A tour of the fabled Augusta back nine

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The difficulties, the drama and some surprising stats about the home half.

The Augusta National back nine is where magic can happen. It’s where the Masters will be won and lost on Sunday evening. The experts at nationalclubgolfer.com reveal the secrets of one of golf’s most famous stretches of holes

 The Masters, famously, does not ‘get going’ until the back nine. It’s a cliché, but, like all the best clichés, it’s also true. Somehow it seems Augusta caters for drama and big swings in momentum better than most. Two reachable par 5s in the last six holes are certainly a big factor, and another is that water plays a part in five of the last nine holes.

For a couple of years, the roars became mumbles, but over recent years the excitement has returned with the last two Masters going down to the wire.

We take a tour of the back nine, noting famous meltdowns, surprising facts and incredible deeds.

Augusta National Back Nine

10th, Camellia

Par 4, 495 yards

Augusta back nine

The meltdown: Greg Norman never won the Masters. In 1986, when Jack Nicklaus won, Norman hooked his tee shot only to see it bounce back onto the fairway. But he then also hooked his approach, played a restricted chip into a bunker and made a six. He missed the play-off by one.

Did you know? For one year it was the 1st and Ralph Stonehouse struck the first blow in 1934

Best known for: Ben Crenshaw’s enormous putt en route to his win in 1984

11th, White Dogwood

Par 4, 505 yards

The Masters

The meltdown: Ben Hogan famously once said: “If you ever see me on the 11th green in two, you’ll know I missed my second shot.”

In 1954 he heard a roar from ahead and, thinking Billy Joe Patton had done something spectacular at the 13th, went for the pin.

He ended up wet, made six and lost a play-off to Sam Snead. The roar was for Patton who looked like he was going to play out of Rae’s Creek before thinking better of it.

Did you know? It used to be a bland pitch and a putt before being remodelled and lengthened by 90 yards

Best known for:Nick Faldo winning two consecutive play-offs

12th, Golden Bell

Par 3, 155 yards

The Masters

The meltdown: Payne Stewart was only two adrift when he found Rae’s Creek from the back bunker, spun his next shot from the tee side of the water back into the water and played his sixth into the bunker. He chipped on and two-putted for a nine.

Did you know? Only two players have put their tee shots in the water and gone on to win – Seve in 1980 and Sandy Lyle in 1988

Best known for: Fred Couples’ ball holding up on the bank in 1992

13th, Azalea

Par 5, 510 yards

The meltdown: After opening with an 80 Curtis Strange led by three in 1985. He then hit a 4 wood into the creek from where he played his next shot, with his waterproofs on, but came up short.

His eventually signed for a six. He also bogeyed 15 and finished two short of Langer.

Did you know? This was the first hole that Bobby Jones and Alister MacKenzie designed

Best known for: Phil Mickelson’s 6-iron off the pine needles in 2010.
In 1946 Ben Hogan needed a birdie to edge past Herman Keiser. His approach finished 12 feet away but his putt was a poor one.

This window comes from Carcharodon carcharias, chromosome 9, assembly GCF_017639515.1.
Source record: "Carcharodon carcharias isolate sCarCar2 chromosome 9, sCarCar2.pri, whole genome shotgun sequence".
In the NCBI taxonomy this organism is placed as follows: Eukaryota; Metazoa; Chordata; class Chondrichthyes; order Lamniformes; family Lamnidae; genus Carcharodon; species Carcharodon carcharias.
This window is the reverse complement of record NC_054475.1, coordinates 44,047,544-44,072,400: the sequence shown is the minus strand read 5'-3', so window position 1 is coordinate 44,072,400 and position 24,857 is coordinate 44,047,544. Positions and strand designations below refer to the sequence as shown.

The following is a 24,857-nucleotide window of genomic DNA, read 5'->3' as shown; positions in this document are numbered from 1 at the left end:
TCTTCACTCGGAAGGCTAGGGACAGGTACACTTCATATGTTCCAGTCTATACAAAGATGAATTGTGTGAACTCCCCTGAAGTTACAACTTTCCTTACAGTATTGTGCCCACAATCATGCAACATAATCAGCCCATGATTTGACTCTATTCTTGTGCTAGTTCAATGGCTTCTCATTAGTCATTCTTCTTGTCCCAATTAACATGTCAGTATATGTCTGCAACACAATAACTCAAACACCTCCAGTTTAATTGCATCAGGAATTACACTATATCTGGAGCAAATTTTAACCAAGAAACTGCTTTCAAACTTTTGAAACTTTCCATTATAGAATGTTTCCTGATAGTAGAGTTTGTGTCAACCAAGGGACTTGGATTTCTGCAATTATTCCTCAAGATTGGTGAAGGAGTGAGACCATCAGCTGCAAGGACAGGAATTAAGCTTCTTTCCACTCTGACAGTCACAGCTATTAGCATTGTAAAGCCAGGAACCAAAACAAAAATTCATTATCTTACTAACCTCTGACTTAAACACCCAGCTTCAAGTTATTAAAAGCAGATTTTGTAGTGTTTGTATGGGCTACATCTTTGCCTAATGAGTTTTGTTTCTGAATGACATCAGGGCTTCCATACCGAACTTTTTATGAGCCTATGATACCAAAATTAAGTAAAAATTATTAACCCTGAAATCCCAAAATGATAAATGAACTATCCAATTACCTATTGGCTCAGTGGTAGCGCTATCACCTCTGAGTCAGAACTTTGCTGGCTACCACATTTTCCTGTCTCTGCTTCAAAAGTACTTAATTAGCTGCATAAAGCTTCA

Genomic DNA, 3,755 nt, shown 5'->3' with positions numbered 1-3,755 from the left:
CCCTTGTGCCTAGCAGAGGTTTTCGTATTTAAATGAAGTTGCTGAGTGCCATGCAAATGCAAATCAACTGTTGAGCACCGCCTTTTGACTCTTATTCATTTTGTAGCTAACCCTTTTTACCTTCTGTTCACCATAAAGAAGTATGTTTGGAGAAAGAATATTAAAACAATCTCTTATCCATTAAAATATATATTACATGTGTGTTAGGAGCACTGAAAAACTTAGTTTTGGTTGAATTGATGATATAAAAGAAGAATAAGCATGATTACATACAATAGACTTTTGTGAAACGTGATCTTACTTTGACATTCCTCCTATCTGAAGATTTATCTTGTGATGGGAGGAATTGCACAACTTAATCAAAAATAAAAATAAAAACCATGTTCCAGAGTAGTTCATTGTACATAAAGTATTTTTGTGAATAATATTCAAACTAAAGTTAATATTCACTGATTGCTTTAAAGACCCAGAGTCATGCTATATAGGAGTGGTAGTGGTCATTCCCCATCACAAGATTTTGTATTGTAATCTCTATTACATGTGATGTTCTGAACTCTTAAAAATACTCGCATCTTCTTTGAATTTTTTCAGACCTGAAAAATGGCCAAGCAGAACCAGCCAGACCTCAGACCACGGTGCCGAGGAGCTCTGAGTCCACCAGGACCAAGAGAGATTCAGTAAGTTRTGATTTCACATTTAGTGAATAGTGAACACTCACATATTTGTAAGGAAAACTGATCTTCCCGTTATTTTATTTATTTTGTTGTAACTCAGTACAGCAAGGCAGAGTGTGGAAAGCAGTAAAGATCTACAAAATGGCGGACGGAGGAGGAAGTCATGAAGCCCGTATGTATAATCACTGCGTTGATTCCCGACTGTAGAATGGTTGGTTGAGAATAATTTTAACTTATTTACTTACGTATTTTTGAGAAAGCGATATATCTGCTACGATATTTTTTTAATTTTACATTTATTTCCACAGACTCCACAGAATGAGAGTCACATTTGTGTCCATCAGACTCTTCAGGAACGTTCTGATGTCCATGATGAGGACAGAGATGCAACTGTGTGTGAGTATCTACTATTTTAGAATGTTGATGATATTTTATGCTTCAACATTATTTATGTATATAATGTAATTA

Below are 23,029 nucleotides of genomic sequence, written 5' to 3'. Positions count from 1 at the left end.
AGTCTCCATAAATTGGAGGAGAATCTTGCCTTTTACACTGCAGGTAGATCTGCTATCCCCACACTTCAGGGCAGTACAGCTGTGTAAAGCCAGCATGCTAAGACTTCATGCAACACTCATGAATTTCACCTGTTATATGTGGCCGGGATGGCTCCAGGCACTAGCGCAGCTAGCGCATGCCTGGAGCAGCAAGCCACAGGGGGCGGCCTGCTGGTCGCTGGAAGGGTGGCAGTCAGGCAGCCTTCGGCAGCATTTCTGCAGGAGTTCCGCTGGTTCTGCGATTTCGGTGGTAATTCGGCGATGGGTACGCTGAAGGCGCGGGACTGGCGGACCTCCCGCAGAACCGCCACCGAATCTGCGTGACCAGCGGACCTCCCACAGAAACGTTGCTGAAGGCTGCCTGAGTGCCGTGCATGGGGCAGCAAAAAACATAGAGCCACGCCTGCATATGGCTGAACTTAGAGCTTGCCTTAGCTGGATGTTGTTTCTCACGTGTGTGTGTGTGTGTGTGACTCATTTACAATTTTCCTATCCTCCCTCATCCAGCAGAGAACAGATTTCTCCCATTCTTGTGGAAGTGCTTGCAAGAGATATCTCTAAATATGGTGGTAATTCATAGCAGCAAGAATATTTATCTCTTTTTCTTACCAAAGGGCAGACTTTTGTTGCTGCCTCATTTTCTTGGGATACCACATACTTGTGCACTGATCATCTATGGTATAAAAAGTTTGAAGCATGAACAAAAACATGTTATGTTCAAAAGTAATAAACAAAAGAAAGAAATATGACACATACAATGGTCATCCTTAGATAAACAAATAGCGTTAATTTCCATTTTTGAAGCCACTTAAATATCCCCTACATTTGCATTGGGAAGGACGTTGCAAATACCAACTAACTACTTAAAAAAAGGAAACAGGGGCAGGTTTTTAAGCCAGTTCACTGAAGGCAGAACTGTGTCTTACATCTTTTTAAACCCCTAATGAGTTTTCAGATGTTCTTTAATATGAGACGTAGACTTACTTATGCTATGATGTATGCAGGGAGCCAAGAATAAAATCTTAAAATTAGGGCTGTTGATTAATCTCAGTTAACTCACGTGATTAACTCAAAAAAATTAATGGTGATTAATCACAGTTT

14th Chinese Fir

Par 4, 440 yards

 

The meltdown: Gary McCord described it as a ‘green surrounded by grass’. What it does have are enormous slopes and hollows.

Tom Watson once four-putted here and Tom Weiskopf, challenging on the Saturday in 1977, left his 75-foot putt 60 feet short. He then had to make a three-footer for a six.

Did you know? This is the only hole at Augusta without a bunker

Best known for: Mickelson holing an approach in 2010, the first of back-to-back eagles

15th Firethorn

Par 5, 530 yards

The meltdown: Mike ‘Radar’ Reid was tied for the lead in 1989 when he laid up. Reid’s 45-yard pitch ended up wet and he finished the tournament three shots shy of Nick Faldo and Scott Hoch.

Did you know? In 1961 Clifford Roberts had mounds removed from behind the green to increase the chances of overhit approaches running into the back pond

Best known for: Gene Sarazen’s albatross two in 1935: ‘the shot heard around the world’

16th Redbud

Par 3, 170 yards

The meltdown: Corey Pavin could have put the pressure on in 1986 but, for the second day running, put his tee shot into the water. Both days he had just eagled the 15th. The American said later that was the ‘biggest choke’ in his career.

Did you know? The tee used to be to located to the right of the 15th green

Best known for: Tiger chipping in from behind the green en route to his win in 2005

17th Nandina

Par 4, 440 yards

The meltdown: Ben Crenshaw might have three Green Jackets if he had listened to his experienced caddy in 1987. Carl Jackson pleaded to hit wedge but the American hit a ‘soft 9’ which was too much. A bogey meant he missed the Ballesteros-Mize-Norman play-off by a shot.

Did you know? Roberto De Vicenzo made a birdie in 1968, Tommy Aaron put down a par and De Vicenzo missed the play-off

Best known for: Jack Nicklaus’s birdie putt in 1986: ’Yes sir!’

18th Holly

Par 4, 465 yards

The meltdown: In 1946 Ben Hogan needed a birdie to edge past Herman Keiser. His approach finished 12 feet past but his putt was a poor one. He was still three feet away but he missed to give Keiser the first post-war Masters.

Did you know? This is one of only two holes at Augusta that doglegs to the right. The 1st is the other

Best known for: Where to start? How about Sandy Lyle’s birdie from the fairway bunker in 1988, which will never be forgotten.

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